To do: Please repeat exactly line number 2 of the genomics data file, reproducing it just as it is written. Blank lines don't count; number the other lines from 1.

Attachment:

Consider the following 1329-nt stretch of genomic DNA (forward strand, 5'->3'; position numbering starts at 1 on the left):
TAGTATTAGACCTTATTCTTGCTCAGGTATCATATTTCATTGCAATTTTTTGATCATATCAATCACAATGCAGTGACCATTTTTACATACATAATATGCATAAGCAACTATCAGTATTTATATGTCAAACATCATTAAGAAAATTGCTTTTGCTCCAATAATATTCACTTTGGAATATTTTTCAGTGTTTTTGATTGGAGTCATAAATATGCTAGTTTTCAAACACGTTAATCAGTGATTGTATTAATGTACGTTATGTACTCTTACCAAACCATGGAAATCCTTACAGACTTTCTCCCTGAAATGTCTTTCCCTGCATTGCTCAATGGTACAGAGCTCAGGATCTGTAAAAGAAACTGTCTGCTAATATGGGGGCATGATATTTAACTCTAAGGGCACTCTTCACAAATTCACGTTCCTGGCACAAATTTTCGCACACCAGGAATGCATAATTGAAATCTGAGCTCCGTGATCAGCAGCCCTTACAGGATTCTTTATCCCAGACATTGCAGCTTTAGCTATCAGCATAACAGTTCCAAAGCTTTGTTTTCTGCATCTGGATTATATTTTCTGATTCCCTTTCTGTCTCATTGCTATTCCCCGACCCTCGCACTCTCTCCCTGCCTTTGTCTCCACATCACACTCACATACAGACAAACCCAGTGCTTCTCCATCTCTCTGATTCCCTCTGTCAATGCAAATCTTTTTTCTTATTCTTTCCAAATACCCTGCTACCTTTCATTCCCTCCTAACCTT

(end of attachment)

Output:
TAGTATTAGACCTTATTCTTGCTCAGGTATCATATTTCATTGCAATTTTTTGATCATATCAATCACAATGCAGTGACCATTTTTACATACATAATATGCATAAGCAACTATCAGTATTTATATGTCAAACATCATTAAGAAAATTGCTTTTGCTCCAATAATATTCACTTTGGAATATTTTTCAGTGTTTTTGATTGGAGTCATAAATATGCTAGTTTTCAAACACGTTAATCAGTGATTGTATTAATGTACGTTATGTACTCTTACCAAACCATGGAAATCCTTACAGACTTTCTCCCTGAAATGTCTTTCCCTGCATTGCTCAATGGTACAGAGCTCAGGATCTGTAAAAGAAACTGTCTGCTAATATGGGGGCATGATATTTAACTCTAAGGGCACTCTTCACAAATTCACGTTCCTGGCACAAATTTTCGCACACCAGGAATGCATAATTGAAATCTGAGCTCCGTGATCAGCAGCCCTTACAGGATTCTTTATCCCAGACATTGCAGCTTTAGCTATCAGCATAACAGTTCCAAAGCTTTGTTTTCTGCATCTGGATTATATTTTCTGATTCCCTTTCTGTCTCATTGCTATTCCCCGACCCTCGCACTCTCTCCCTGCCTTTGTCTCCACATCACACTCACATACAGACAAACCCAGTGCTTCTCCATCTCTCTGATTCCCTCTGTCAATGCAAATCTTTTTTCTTATTCTTTCCAAATACCCTGCTACCTTTCATTCCCTCCTAACCTT